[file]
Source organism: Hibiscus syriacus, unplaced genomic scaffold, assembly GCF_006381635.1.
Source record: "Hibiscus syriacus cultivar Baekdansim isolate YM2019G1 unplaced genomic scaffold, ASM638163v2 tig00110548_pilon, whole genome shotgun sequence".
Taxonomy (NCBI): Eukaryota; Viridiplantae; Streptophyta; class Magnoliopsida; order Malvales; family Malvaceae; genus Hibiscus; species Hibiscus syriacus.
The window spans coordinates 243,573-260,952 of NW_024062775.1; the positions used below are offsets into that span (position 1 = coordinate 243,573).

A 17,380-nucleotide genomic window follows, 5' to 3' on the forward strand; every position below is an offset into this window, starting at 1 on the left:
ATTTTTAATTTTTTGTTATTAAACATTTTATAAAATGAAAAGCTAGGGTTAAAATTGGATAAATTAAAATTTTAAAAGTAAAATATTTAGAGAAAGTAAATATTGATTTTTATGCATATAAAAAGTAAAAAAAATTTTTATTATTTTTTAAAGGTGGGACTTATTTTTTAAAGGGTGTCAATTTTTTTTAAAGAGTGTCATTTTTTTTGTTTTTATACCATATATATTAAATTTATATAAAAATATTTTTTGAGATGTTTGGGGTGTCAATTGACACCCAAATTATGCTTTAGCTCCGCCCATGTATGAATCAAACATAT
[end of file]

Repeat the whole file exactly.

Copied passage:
Source organism: Hibiscus syriacus, unplaced genomic scaffold, assembly GCF_006381635.1.
Source record: "Hibiscus syriacus cultivar Baekdansim isolate YM2019G1 unplaced genomic scaffold, ASM638163v2 tig00110548_pilon, whole genome shotgun sequence".
Taxonomy (NCBI): Eukaryota; Viridiplantae; Streptophyta; class Magnoliopsida; order Malvales; family Malvaceae; genus Hibiscus; species Hibiscus syriacus.
The window spans coordinates 243,573-260,952 of NW_024062775.1; the positions used below are offsets into that span (position 1 = coordinate 243,573).

A 17,380-nucleotide genomic window follows, 5' to 3' on the forward strand; every position below is an offset into this window, starting at 1 on the left:
ATTTTTAATTTTTTGTTATTAAACATTTTATAAAATGAAAAGCTAGGGTTAAAATTGGATAAATTAAAATTTTAAAAGTAAAATATTTAGAGAAAGTAAATATTGATTTTTATGCATATAAAAAGTAAAAAAAATTTTTATTATTTTTTAAAGGTGGGACTTATTTTTTAAAGGGTGTCAATTTTTTTTAAAGAGTGTCATTTTTTTTGTTTTTATACCATATATATTAAATTTATATAAAAATATTTTTTGAGATGTTTGGGGTGTCAATTGACACCCAAATTATGCTTTAGCTCCGCCCATGTATGAATCAAACATAT